The EU will soon have in place new rules to improve the way crowdfunding platforms operate
The EU will soon have in place new rules to improve the way crowdfunding platforms operate. The initiative is part of the capital markets union which aims at providing an easier access to new financing sources.
Finland’s presidency of the Council and the European Parliament reached a political agreement on a new framework which makes it easier for crowdfunding platforms to provide their services across the EU. Following finalisation of technical work, the deal will be submitted for endorsement by EU ambassadors.
Increase legal certainty
The new rules will remove barriers for these platforms to operate cross-border by harmonising the minimum requirements when operating in their home market and other EU countries. They will also increase legal certainty through common investor protection rules.
Crowdfunding is an emerging alternative form of financing that connects, typically via the Internet, those who can give, lend or invest money directly with those who need financing for a specific project. For start-ups and other SMEs, bank lending is often expensive or difficult to access due to the lack of credit history or a lack of tangible collateral. Crowdfunding can be a useful substitute funding source, in particular in the early stages of business.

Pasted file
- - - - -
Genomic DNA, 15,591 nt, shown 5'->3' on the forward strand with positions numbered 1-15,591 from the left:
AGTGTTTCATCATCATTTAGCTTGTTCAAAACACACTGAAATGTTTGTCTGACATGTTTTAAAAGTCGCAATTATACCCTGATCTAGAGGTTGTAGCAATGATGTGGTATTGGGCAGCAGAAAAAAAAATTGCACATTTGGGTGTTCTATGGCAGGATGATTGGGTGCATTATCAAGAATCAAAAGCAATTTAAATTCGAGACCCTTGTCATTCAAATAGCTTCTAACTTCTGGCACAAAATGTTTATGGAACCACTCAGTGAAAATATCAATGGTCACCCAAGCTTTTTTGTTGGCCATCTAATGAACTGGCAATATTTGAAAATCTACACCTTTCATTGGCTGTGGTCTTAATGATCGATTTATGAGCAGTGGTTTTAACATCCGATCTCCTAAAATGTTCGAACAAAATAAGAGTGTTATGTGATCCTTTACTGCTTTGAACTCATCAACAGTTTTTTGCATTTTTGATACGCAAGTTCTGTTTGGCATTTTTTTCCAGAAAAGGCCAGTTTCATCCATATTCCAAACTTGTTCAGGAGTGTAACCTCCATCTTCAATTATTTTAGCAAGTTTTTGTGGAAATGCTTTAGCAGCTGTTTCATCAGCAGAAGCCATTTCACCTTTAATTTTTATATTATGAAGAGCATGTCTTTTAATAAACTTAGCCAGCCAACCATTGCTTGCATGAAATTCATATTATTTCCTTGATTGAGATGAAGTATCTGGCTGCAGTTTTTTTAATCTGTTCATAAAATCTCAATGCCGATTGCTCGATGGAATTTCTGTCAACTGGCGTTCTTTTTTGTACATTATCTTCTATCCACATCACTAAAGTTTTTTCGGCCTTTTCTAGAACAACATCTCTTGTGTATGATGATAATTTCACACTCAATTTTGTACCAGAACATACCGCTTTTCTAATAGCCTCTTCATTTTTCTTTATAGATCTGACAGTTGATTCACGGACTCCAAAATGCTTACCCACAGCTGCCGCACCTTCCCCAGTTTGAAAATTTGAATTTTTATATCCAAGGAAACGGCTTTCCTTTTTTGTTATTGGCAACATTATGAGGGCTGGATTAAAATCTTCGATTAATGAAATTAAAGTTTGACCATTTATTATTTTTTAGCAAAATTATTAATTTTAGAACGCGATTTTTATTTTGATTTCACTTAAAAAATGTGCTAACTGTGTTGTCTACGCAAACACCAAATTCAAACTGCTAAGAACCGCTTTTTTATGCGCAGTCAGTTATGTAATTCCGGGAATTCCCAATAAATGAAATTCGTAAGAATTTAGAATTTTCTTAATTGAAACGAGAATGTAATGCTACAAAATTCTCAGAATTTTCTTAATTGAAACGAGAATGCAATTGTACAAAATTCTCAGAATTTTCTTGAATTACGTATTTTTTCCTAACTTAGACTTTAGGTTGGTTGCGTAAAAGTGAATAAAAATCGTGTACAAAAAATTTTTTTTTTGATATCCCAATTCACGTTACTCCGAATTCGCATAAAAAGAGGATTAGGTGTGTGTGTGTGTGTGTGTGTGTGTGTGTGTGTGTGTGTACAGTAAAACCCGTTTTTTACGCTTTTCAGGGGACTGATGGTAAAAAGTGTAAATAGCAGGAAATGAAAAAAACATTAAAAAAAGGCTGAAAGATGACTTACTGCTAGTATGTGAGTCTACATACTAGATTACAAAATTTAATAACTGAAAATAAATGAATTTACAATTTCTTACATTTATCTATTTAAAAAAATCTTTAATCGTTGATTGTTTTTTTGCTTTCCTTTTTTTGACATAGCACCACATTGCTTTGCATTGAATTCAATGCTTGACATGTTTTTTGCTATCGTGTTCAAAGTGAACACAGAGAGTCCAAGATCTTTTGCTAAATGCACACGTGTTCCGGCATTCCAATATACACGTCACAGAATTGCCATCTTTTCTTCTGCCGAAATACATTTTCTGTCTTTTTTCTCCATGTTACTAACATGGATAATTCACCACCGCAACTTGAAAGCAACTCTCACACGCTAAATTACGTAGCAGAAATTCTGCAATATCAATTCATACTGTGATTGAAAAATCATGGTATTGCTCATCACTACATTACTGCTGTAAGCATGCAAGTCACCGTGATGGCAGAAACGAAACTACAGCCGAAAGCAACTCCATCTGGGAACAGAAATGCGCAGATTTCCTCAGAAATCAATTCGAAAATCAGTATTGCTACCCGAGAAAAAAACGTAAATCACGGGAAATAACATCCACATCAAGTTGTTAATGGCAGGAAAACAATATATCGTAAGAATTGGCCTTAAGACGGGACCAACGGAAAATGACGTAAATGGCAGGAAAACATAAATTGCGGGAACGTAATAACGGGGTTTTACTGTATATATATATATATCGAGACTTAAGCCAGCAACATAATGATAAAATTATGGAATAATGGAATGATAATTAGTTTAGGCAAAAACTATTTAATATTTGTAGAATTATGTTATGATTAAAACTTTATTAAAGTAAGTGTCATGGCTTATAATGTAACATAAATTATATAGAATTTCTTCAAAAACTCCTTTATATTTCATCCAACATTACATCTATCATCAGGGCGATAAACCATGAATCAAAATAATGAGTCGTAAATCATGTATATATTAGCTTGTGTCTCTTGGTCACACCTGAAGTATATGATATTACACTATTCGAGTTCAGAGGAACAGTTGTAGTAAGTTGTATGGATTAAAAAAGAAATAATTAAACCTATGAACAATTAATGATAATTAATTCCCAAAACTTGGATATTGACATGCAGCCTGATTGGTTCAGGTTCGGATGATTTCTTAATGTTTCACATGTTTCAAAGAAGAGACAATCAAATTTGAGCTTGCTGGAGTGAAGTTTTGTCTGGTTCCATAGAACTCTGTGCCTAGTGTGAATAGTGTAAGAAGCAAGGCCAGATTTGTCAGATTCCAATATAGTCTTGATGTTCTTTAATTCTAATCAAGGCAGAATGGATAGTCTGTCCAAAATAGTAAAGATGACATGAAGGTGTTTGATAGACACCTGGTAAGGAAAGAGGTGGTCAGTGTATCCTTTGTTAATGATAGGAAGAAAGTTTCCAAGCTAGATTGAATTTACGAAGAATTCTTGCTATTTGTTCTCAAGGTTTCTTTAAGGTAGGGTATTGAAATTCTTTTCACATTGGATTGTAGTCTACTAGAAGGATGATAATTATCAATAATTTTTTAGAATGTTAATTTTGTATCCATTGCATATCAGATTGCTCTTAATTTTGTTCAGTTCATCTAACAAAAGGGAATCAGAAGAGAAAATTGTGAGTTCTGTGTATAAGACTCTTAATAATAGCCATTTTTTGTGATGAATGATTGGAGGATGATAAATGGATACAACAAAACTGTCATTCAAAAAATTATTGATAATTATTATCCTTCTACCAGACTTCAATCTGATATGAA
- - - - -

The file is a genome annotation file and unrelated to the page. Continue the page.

The new rules as agreed by the Presidency and the Parliament will cover crowdfunding campaigns of up to EUR 5 million over a 12 month period. Larger operations will be regulated by MiFID and the prospectus regulation. Reward- and donation-based crowdfunding fall outside the scope of the proposal.
The agreed rules provide a high level of investor protection, whilst taking into account compliance cost for providers. The text sets outs common prudential, information and transparency requirements.
It also includes specific requirements for non-sophisticated investors. At the same time, the rules for EU crowdfunding businesses will be tailored depending on whether they provide their funding in the form of a loan or an investment (through shares and bonds issued by the company that raises funds).
The framework defines common authorisation and supervision rules for national competent authorities. The European Securities and Markets Authority (ESMA) will have an enhanced role to facilitate coordination and cooperation, through a binding dispute mediation mechanism and the development of technical standards.
Following technical finalisation, the text will be submitted to EU ambassadors for endorsement with a view to reaching an agreement in the form of a (pre-negotiated) Council position at first reading. It will then undergo a legal linguistic revision. Parliament and Council will be invited to adopt the proposed regulation at pursuant to Article 294(7) TFEU (often referred to as an ‘early second-reading agreement’).